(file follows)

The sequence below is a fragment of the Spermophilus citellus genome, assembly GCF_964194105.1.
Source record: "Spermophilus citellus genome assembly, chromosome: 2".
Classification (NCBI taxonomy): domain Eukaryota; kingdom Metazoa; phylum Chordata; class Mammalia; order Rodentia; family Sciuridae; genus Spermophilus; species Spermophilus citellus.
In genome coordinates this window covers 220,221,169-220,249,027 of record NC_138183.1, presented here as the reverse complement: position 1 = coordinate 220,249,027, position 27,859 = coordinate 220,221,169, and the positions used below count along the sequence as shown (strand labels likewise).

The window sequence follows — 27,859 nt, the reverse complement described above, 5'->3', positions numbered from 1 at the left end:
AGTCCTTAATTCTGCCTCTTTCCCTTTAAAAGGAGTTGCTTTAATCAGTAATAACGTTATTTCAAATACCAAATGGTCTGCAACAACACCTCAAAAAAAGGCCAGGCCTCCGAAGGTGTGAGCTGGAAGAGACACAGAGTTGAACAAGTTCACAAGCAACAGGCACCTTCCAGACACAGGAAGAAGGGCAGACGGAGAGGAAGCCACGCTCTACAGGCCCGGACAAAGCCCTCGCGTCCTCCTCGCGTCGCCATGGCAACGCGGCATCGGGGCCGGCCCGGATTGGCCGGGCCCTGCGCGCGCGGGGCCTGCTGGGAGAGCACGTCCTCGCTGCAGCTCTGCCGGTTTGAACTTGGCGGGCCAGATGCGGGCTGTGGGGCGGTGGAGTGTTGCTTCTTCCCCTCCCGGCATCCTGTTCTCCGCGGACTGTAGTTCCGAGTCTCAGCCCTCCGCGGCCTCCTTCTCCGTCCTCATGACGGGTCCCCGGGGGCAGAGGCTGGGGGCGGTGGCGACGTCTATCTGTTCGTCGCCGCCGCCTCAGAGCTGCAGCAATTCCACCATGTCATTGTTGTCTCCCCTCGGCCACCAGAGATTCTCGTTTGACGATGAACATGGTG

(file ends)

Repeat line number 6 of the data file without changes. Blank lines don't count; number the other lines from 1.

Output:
AGTCCTTAATTCTGCCTCTTTCCCTTTAAAAGGAGTTGCTTTAATCAGTAATAACGTTATTTCAAATACCAAATGGTCTGCAACAACACCTCAAAAAAAGGCCAGGCCTCCGAAGGTGTGAGCTGGAAGAGACACAGAGTTGAACAAGTTCACAAGCAACAGGCACCTTCCAGACACAGGAAGAAGGGCAGACGGAGAGGAAGCCACGCTCTACAGGCCCGGACAAAGCCCTCGCGTCCTCCTCGCGTCGCCATGGCAACGCGGCATCGGGGCCGGCCCGGATTGGCCGGGCCCTGCGCGCGCGGGGCCTGCTGGGAGAGCACGTCCTCGCTGCAGCTCTGCCGGTTTGAACTTGGCGGGCCAGATGCGGGCTGTGGGGCGGTGGAGTGTTGCTTCTTCCCCTCCCGGCATCCTGTTCTCCGCGGACTGTAGTTCCGAGTCTCAGCCCTCCGCGGCCTCCTTCTCCGTCCTCATGACGGGTCCCCGGGGGCAGAGGCTGGGGGCGGTGGCGACGTCTATCTGTTCGTCGCCGCCGCCTCAGAGCTGCAGCAATTCCACCATGTCATTGTTGTCTCCCCTCGGCCACCAGAGATTCTCGTTTGACGATGAACATGGTG